An entrepreneur needs a good dose of humility

By November 17, 2015
L'entrepreneur se doit d'être humble

Serial entrepreneur Marylène Delbourg-Delphis talks to L’Atelier about her experiences in the San Francisco Bay Area.

Having launched her first company in France, Marylène Delbourg-Delphis arrived in San Francisco in 1987 and became one of the first European woman entrepreneurs in Silicon Valley. A graduate of one of France’s most prestigious higher education establishments, the École Normale Supérieure, this woman who is passionate about literature and fashion has met some inspirational people along the way, including Guy Kawasaki, Apple’s renowned technology evangelist. She encouraged him to write and then translated his books into French herself. The entrepreneurial flame still burns within her and she is today the CEO of a startup, as well as acting as mentor and strategic consultant to fledgling firms.

Marylene Delbourg-Delphis

L'Atelier: You arrived in the San Francisco Bay Area in the late 1980s. Is it easier today to set up a company in Silicon Valley than it was nearly 30 years ago?

Marylène Delbourg-Delphis: I’ve never thought it was particularly difficult – as far as the administrative side is concerned – to set up a company, whether in France, where I founded my first business, or abroad. Apart from that aspect, when you set up a company the challenges involved in creating a firm remain the same as ever.

A good entrepreneur must have stamina. Passion and patience are two essential qualities, and a third is being able to accept the ups and downs along the way. An entrepreneur mustn’t forget that what s/he has been doing until then is nothing in comparison to what lies ahead. In 2015, just like 25 years ago, a happy entrepreneur is never satisfied!

Does being a French entrepreneur affect the success of one’s venture in Silicon Valley?

Not any more, that’s for sure! When I set up my first company in the United States it probably did have an impact on my success because at that time very few French people came to San Francisco to set up a company, and that was even more so for women. So I was quite a rare bird! And starting up a technology business, linking up databases, didn’t seem to fit with the image I projected of a very feminine person, always very fashionably dressed.

Moreover, Silicon Valley has actually changed enormously since the late 80s. San Francisco was then a very provincial and very American town, whereas it has now become highly cosmopolitan. I don’t think it’s of any importance whatsoever whether you come from India, China, Brazil or Albania. Americans are now in the minority in the Valley. So a French accent is no longer an issue, as it sometimes could be 25 years ago!

How can an entrepreneur give him or herself the best chance of doing well in business in the Valley?

When you arrive in the Valley, you need to realise one thing: there are an amazing number of people here who are just as smart as you are! Intelligence is the most shared resource in this world. So a French entrepreneur who has just landed here needs to learn humility. The brilliant idea you had back home in Montluçon might have also been thought up anywhere else in the world. You’re rarely the only one to come up with a great idea!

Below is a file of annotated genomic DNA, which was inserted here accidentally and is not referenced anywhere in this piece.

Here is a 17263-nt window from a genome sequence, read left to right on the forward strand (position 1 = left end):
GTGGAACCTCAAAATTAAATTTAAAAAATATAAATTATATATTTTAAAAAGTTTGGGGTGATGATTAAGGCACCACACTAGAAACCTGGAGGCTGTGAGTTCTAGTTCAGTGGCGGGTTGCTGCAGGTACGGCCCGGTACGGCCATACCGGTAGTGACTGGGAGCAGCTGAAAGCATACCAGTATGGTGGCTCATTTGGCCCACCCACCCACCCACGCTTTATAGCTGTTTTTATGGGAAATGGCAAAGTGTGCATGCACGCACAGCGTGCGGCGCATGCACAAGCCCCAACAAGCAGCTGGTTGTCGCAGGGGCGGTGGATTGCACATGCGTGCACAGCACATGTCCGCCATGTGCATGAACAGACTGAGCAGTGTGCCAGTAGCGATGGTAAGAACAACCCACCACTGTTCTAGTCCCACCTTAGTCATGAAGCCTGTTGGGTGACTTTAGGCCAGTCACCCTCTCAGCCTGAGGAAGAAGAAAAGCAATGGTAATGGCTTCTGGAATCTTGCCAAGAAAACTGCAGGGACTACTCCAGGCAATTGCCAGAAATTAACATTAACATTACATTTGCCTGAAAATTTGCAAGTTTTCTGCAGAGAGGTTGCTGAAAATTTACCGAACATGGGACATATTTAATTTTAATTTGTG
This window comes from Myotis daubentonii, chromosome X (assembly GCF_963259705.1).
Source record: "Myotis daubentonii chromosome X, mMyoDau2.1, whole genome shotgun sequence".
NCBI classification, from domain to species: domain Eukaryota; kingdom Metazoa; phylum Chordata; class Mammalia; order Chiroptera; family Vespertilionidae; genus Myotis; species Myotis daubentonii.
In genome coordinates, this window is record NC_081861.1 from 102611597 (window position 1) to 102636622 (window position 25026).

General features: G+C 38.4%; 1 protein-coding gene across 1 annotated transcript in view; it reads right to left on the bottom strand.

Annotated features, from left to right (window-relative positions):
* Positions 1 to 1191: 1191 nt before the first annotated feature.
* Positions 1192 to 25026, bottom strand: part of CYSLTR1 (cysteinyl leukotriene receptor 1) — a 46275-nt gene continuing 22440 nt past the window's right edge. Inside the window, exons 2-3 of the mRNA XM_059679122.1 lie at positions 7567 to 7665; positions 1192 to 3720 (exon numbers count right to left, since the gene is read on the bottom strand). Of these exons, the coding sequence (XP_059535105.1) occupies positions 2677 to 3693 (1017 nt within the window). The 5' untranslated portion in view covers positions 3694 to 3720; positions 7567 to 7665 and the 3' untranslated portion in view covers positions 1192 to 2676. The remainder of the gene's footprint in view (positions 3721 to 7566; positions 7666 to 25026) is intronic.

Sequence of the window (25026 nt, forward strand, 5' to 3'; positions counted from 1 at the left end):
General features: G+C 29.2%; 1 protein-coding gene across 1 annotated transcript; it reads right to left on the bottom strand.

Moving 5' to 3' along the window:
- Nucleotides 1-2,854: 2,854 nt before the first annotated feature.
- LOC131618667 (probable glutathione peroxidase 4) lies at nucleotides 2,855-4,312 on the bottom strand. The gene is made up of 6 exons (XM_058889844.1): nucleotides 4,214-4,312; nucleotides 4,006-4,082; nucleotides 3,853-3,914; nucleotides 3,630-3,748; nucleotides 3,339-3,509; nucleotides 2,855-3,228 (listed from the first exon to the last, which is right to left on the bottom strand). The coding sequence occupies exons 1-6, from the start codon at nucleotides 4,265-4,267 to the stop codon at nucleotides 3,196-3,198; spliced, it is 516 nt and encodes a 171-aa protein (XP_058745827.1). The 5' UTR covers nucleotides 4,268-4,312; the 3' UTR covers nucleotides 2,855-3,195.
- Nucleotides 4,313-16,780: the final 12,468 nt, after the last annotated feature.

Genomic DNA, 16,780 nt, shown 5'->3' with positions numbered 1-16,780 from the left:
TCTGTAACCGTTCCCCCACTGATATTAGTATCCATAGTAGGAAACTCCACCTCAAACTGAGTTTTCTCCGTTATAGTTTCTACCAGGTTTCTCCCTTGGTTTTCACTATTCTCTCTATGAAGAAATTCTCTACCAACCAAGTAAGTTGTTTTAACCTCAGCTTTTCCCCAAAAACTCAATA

Moreover, competition is so fierce here that you basically need to have a really good product. And you have to be right on top of what you’re doing from a technical viewpoint. Preferably you also need to be quite far down the road with your product development and already have some customers testing it out.

In fact the bar is perhaps set a bit higher for foreigners in one sense. In recent years networks of French people and those who empathise with France have developed, but there’s no comparison with the reach of the social networks and the networks of professionals from US universities. So first of all you have to realise that when you arrive in the Bay, you count for very little. You have to be prepared to take up your pilgrim’s staff and set off every day afresh. You must never get it into your head that you’ve already made it.

You’ve written prefaces to books by Guy Kawasaki – who was one of the first Marketing Directors at Apple – and also translated them into French. His latest book is about technology evangelism. What role does technology evangelism play in companies today?

Well, this is a relatively recent idea. One of the first people to come up with the term ‘technology evangelism’ was Guy Kawasaki when he spoke about the beauty, the power and the magic of the Macintosh. When I met him for the first time I was rather surprised by the word ‘evangelism’, which I found a bit too religious. But got used to it when I heard Guy talk. I began to understand the power of communication, the art of conveying the user experience, your passion for a product, which has nothing in common with the highly standardised, measured – almost neutral – kind of presentation we get from PR heads, for example. Technology evangelism means communicating a direct personal experience to other people.

In that sense it’s quite close to what the social media have become today. Nor is it mere coincidence that the father of the concept is also very influential on the social media these days! Companies need their evangelists because this enables them to remind their staff that they really need to ‘live’ the products they’re selling, irrespective of where they are on the company organigram. An evangelist in a firm helps all the other employees to understand their own mission, which is to uphold the company’s values, to be the spokesperson for what they’re helping to create. We should never forget that everything depends on the experience you provide to your customers.

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